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We can all help keep our marine parks in good condition by: sticking to the rules when enjoying marine parks e.g. never fish in sanctuary zones; notifying Parks and Wildlife if you see marine wildlife in trouble; keeping our marine parks clear of rubbish; and even using less electricity in your homes.

Do you have what it takes to become a marine park protector?

Find out what you can do to become a Marine Park Protector and help to look after Western Australia's unique marine wildlife.


Coral watch
Sick coral
  • Take only pictures and leave only footprints – leave marine creatures in our marine parks, for all to enjoy. If you pick up a rock or shell, always put it back where you found it, as there is bound to be something living on it or in it.
  • Help save marine animals from a slow death. Pick up any rubbish on the beach or floating in marine parks and put it in the bin.
  • Recycle or reuse your plastic bags or, better yet, buy a reusable bag!
  • If you're boating in marine parks or visiting an island collect all your rubbish and dispose of it on land.
  • Don't let rubbish get washed down the storm water drains and into our precious marine parks. Make sure all rubbish goes into bins for correct disposal or recycling.
  • When you're fishing, don't leave bait bags lying around and throw all unwanted fishing line in the bin.
  • If you find a sick or injured animal on the beach, you can call the following people for help:
    The Department of Parks and Wildlife's Wildcare Helpline on 9474 9055 - for seabirds or turtle hatchlings;
    Widlife officers from the Department of Parks and Wildlife on 9334 0295 - for stranded or sick and injured dolphins, sea lions, seals, turtles or whales;
    Penguin Hotline on 0405 397 913 - for sick, injured or dead penguins.
  • Fish for the future! Abide by fish size, bag and possession limits set by the Department of Fisheries and help protect our fish, some of which are unique to Western Australia!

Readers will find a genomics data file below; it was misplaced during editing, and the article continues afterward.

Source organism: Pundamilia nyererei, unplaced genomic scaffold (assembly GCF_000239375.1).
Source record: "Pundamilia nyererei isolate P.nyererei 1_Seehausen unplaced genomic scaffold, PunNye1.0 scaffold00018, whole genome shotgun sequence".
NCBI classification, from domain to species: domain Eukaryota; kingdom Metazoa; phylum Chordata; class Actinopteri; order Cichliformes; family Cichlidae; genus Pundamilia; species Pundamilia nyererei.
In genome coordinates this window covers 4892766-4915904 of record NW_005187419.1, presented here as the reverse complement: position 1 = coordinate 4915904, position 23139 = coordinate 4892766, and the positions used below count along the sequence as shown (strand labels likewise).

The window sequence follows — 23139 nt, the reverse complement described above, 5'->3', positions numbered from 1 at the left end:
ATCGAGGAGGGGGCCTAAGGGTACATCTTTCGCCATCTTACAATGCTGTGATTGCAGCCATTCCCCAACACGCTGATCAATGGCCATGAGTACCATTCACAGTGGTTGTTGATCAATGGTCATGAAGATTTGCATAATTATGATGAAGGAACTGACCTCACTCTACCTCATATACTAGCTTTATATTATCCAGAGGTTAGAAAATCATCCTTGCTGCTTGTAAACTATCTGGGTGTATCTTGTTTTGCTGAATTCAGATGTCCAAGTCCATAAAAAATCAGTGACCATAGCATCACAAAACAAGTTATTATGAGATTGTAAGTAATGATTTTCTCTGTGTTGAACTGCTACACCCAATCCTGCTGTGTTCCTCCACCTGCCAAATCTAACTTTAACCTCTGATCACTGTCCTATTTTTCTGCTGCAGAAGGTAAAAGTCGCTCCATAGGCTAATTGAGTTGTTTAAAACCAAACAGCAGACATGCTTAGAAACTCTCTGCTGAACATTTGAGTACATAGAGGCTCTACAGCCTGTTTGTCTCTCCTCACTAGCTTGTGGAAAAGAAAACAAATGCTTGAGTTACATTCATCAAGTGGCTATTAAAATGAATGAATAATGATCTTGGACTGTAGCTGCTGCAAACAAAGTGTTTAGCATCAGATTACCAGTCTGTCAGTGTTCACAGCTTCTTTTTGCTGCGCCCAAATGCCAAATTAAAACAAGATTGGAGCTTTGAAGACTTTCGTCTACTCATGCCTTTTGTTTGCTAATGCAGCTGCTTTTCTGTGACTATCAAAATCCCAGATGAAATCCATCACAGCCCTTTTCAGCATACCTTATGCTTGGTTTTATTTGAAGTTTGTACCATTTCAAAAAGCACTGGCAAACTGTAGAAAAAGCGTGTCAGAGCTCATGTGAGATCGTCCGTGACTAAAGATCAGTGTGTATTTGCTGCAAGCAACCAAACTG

• If you're visiting a marine park make sure you 'know your zones'. Some zones are set aside as sanctuaries where you can look but not take (these areas are fantastic spots to go snorkelling as they have especially abundant marine life).
  • If you visit areas with corals (like Pocillopora Reef at Rottnest Island) you can collect information for Coral Watch. Visit their website http://www.coralwatch.org/ and find out more about coral bleaching and how you can help monitor coral health.
  • Ingredients found in some brands of sunscreen can cause coral bleaching, even at low concentrations. ALWAYS WEAR SUNSCREEN WHEN SWIMMING OUTDOORS. However, if you know you are going to be swimming near corals, ask your parents to only purchase sunscreens that do not contain the ingredients paraben, cinnamate, benzophenones and camphor derivates. These are the nasties where coral reefs are concerned. Several leading brands of sunscreens are environmentally friendly, so some simple choices can help to protect our marine parks and our beautiful reefs.
  • You can help protect our marine parks just by switching off lights when not in use and by cycling to school. Carbon emissions into our atmosphere are killing our coral reefs! Our oceans are absorbing the excess carbon dioxide and becoming more acidic. The acid is literally 'eating away' the skeleton of the corals.